They meet by chance. Paul moves into Holly’s apartment building and rings her doorbell after having a heck of a time getting into the building. Then and there, an instant connection is formed. As most who know her adore her, we get the feeling that no one is actually aware of her existential fears, which Paul senses almost immediately. Paul, self-assured and blessed with high school football star looks, maybe even thinks of himself as being level-headed, despite his less-than-moral part-time job — Holly can see through his seemingly sturdy exterior, too.
But what's refreshing about Breakfast at Tiffany’s is the way that it spends most of its time depicting Paul and Holly’s kinship as mere friendship. Only toward its conclusion does it inspire proclamations of love. We grow to guilelessly care about these characters as it wears on, George Axelrod’s brilliant screenplay as brimming with quirky humor as it is telling characterizations.
It initially wears the mask of a silky comedy, only to slowly reveal itself to additionally be a perceptive romantic drama that waits for its main duo to remove their masquerades and effectively love one another. And, being so nimbly witty and polished, it is an old-fashioned, cinematic courtship that feels as if it were conceptualized somewhat recently.
It all looks beautiful, Franz Planer’s cinematography picturesque in a Photoplay sort of way and eye-catching in its color, the costumery and set design magnificently sumptuous. Henry Mancini’s soundtrack is especially a highlight, Hepburn’s widely revered rendition of “Moon River” a loving illumination.
But we are mesmerized by Hepburn and the consistently overlooked Peppard, who delivers just as wonderful a performance as his leading lady, just contrasting in outright effect. Hepburn’s Holly is the rare kissable eccentric that isn’t comprised solely of adorability — doubt is a fairly consistent manifestation of her psyche too, and Hepburn captures her tormented but exquisitely exuberant personality with gusto we want to embrace.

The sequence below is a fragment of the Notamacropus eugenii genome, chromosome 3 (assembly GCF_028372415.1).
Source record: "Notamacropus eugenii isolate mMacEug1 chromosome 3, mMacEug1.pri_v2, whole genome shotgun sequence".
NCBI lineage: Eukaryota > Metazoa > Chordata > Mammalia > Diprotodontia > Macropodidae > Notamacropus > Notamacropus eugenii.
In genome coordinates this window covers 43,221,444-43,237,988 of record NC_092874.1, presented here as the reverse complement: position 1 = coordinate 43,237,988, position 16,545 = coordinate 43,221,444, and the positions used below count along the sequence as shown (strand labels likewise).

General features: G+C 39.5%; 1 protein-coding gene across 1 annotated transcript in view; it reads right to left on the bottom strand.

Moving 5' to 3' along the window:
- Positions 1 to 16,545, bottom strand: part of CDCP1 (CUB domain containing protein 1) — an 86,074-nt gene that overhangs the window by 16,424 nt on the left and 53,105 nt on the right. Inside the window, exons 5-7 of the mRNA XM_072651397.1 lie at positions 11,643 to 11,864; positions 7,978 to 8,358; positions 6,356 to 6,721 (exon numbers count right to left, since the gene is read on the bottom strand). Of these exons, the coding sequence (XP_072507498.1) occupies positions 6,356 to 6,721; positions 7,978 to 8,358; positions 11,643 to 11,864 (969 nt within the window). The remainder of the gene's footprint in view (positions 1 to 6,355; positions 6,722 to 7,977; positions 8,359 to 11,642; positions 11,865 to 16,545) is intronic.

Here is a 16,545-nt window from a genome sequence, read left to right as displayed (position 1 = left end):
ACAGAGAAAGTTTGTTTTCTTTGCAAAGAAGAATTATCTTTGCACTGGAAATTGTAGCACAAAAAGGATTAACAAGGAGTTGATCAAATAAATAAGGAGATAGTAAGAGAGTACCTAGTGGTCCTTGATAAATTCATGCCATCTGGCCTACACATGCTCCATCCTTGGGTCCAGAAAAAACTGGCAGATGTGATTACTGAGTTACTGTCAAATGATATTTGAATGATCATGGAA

Peppard, with his blue eyes and blond hair, has the look of a clean-cut teen idol all grown up, but his characterization is astonishingly much more than that. His performance, soul-baring and unsettled in a subtle manner that makes those qualities hard to recognize, is sublime in how much it makes an impression on us. See a man of his visage walk down the street and you might assume that he has it all. But his Paul, called Fred by Holly (he reminds her of her cherished brother), essentially has nothing and wants little more than to love this girl and for her to love him back. His devotion feels real, and we almost crack in response to its dedication.
Breakfast at Tiffany’s has dated in many respects: Mickey Rooney’s uncomfortable yellow-face performance as Holly’s landlord, Mr. Yunioshi, is a ferocious misstep, and the side-plot involving her backstory as a Southern child bride is mostly unnecessary. But to withstand its charms, not to mention wither in response to the way its romance is as cinematic as cinematic romance can get, is not an option, and we find ourselves succumbing to what it has to offer in ways rarely seen. They don’t make them like this anymore, no, and stars with as much personality as Hepburn, as much humility as Peppard, are a rarity. A